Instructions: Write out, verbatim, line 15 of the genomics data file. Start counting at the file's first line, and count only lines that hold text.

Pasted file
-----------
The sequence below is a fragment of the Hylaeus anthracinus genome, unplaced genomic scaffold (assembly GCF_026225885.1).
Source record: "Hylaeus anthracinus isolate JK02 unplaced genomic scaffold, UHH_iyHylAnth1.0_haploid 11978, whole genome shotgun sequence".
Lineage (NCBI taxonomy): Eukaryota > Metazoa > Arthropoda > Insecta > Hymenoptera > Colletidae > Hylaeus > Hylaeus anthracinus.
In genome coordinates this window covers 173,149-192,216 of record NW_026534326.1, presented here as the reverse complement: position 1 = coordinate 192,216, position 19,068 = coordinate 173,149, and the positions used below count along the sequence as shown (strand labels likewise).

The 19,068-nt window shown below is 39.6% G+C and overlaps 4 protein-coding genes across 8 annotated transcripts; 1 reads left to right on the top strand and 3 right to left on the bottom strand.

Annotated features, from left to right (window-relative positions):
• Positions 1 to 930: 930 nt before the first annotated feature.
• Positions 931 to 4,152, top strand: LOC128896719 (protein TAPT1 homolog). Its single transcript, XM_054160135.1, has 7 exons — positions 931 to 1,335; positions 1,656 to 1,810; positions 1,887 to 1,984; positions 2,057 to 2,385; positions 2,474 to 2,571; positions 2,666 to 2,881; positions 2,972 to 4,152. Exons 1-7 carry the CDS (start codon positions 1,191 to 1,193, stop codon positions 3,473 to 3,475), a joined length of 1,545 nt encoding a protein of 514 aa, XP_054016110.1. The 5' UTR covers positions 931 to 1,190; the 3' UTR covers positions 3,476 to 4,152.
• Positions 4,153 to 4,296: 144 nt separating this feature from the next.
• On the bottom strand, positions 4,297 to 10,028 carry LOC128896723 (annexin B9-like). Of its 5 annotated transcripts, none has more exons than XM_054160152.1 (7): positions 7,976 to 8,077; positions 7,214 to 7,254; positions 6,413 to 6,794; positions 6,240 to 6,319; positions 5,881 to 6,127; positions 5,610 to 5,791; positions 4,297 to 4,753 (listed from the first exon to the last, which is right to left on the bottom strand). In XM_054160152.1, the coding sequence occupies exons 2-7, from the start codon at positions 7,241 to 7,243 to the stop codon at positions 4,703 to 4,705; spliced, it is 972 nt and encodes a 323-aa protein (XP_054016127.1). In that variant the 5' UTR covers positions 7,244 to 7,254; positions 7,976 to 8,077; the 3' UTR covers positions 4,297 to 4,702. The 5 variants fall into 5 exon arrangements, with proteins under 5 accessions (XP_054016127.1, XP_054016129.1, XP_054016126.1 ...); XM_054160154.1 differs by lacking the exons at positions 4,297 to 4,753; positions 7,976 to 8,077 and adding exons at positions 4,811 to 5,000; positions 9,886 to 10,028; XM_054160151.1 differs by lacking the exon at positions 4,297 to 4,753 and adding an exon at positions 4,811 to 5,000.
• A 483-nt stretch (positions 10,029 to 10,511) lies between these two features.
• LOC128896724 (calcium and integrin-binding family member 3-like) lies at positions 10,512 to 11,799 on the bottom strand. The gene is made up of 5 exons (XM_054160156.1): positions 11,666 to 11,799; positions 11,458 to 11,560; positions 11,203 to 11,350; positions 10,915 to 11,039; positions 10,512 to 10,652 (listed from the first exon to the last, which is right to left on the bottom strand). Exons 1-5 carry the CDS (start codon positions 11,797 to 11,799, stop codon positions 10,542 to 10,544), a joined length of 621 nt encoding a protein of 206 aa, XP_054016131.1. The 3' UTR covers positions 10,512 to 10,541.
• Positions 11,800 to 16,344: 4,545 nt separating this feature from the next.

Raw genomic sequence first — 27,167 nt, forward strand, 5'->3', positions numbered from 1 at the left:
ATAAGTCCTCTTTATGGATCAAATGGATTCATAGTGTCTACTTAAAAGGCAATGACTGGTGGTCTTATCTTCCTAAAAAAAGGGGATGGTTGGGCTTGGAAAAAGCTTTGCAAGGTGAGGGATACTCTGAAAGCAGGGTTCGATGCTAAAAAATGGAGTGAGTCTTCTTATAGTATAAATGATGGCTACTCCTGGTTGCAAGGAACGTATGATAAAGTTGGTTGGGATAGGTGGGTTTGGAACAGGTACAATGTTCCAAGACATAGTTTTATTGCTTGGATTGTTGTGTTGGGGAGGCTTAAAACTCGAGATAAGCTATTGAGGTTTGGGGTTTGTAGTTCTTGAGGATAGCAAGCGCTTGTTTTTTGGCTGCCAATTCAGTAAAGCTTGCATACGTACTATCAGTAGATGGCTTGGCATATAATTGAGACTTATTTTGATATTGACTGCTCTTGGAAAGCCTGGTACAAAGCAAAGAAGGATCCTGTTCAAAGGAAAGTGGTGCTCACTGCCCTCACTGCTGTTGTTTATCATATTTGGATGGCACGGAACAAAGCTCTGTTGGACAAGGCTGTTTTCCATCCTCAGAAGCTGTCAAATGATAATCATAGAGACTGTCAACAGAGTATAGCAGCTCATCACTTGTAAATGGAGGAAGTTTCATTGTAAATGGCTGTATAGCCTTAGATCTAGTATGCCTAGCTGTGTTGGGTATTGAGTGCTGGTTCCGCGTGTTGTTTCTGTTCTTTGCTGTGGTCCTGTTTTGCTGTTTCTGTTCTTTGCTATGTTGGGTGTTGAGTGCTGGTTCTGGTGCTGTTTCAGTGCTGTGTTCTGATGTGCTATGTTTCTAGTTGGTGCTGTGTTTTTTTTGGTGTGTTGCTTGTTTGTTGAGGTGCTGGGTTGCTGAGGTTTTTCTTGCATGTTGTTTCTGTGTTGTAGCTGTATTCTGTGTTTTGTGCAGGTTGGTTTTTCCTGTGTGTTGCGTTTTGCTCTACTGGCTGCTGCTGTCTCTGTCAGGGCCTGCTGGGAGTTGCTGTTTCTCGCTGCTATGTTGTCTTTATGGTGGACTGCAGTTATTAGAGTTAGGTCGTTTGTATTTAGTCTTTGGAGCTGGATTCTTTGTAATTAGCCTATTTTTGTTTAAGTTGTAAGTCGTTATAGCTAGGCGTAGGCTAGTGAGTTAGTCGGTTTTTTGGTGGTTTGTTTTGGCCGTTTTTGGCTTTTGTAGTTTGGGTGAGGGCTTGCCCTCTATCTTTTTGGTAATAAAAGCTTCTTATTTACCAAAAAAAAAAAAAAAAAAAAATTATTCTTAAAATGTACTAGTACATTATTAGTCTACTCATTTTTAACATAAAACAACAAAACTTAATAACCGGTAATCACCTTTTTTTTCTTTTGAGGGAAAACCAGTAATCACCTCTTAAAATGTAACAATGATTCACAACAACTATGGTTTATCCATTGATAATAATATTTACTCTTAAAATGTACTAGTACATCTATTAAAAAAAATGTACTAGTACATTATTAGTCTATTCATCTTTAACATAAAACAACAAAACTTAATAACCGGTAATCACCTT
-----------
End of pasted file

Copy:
ATAAGTCCTCTTTATGGATCAAATGGATTCATAGTGTCTACTTAAAAGGCAATGACTGGTGGTCTTATCTTCCTAAAAAAAGGGGATGGTTGGGCTTGGAAAAAGCTTTGCAAGGTGAGGGATACTCTGAAAGCAGGGTTCGATGCTAAAAAATGGAGTGAGTCTTCTTATAGTATAAATGATGGCTACTCCTGGTTGCAAGGAACGTATGATAAAGTTGGTTGGGATAGGTGGGTTTGGAACAGGTACAATGTTCCAAGACATAGTTTTATTGCTTGGATTGTTGTGTTGGGGAGGCTTAAAACTCGAGATAAGCTATTGAGGTTTGGGGTTTGTAGTTCTTGAGGATAGCAAGCGCTTGTTTTTTGGCTGCCAATTCAGTAAAGCTTGCATACGTACTATCAGTAGATGGCTTGGCATATAATTGAGACTTATTTTGATATTGACTGCTCTTGGAAAGCCTGGTACAAAGCAAAGAAGGATCCTGTTCAAAGGAAAGTGGTGCTCACTGCCCTCACTGCTGTTGTTTATCATATTTGGATGGCACGGAACAAAGCTCTGTTGGACAAGGCTGTTTTCCATCCTCAGAAGCTGTCAAATGATAATCATAGAGACTGTCAACAGAGTATAGCAGCTCATCACTTGTAAATGGAGGAAGTTTCATTGTAAATGGCTGTATAGCCTTAGATCTAGTATGCCTAGCTGTGTTGGGTATTGAGTGCTGGTTCCGCGTGTTGTTTCTGTTCTTTGCTGTGGTCCTGTTTTGCTGTTTCTGTTCTTTGCTATGTTGGGTGTTGAGTGCTGGTTCTGGTGCTGTTTCAGTGCTGTGTTCTGATGTGCTATGTTTCTAGTTGGTGCTGTGTTTTTTTTGGTGTGTTGCTTGTTTGTTGAGGTGCTGGGTTGCTGAGGTTTTTCTTGCATGTTGTTTCTGTGTTGTAGCTGTATTCTGTGTTTTGTGCAGGTTGGTTTTTCCTGTGTGTTGCGTTTTGCTCTACTGGCTGCTGCTGTCTCTGTCAGGGCCTGCTGGGAGTTGCTGTTTCTCGCTGCTATGTTGTCTTTATGGTGGACTGCAGTTATTAGAGTTAGGTCGTTTGTATTTAGTCTTTGGAGCTGGATTCTTTGTAATTAGCCTATTTTTGTTTAAGTTGTAAGTCGTTATAGCTAGGCGTAGGCTAGTGAGTTAGTCGGTTTTTTGGTGGTTTGTTTTGGCCGTTTTTGGCTTTTGTAGTTTGGGTGAGGGCTTGCCCTCTATCTTTTTGGTAATAAAAGCTTCTTATTTACCAAAAAAAAAAAAAAAAAAAAATTATTCTTAAAATGTACTAGTACATTATTAGTCTACTCATTTTTAACATAAAACAACAAAACTTAATAACCGGTAATCACCTTTTTTTTCTTTTGAGGGAAAACCAGTAATCACCTCTTAAAATGTAACAATGATTCACAACAACTATGGTTTATCCATTGATAATAATATTTACTCTTAAAATGTACTAGTACATCTATTAAAAAAAATGTACTAGTACATTATTAGTCTATTCATCTTTAACATAAAACAACAAAACTTAATAACCGGTAATCACCTT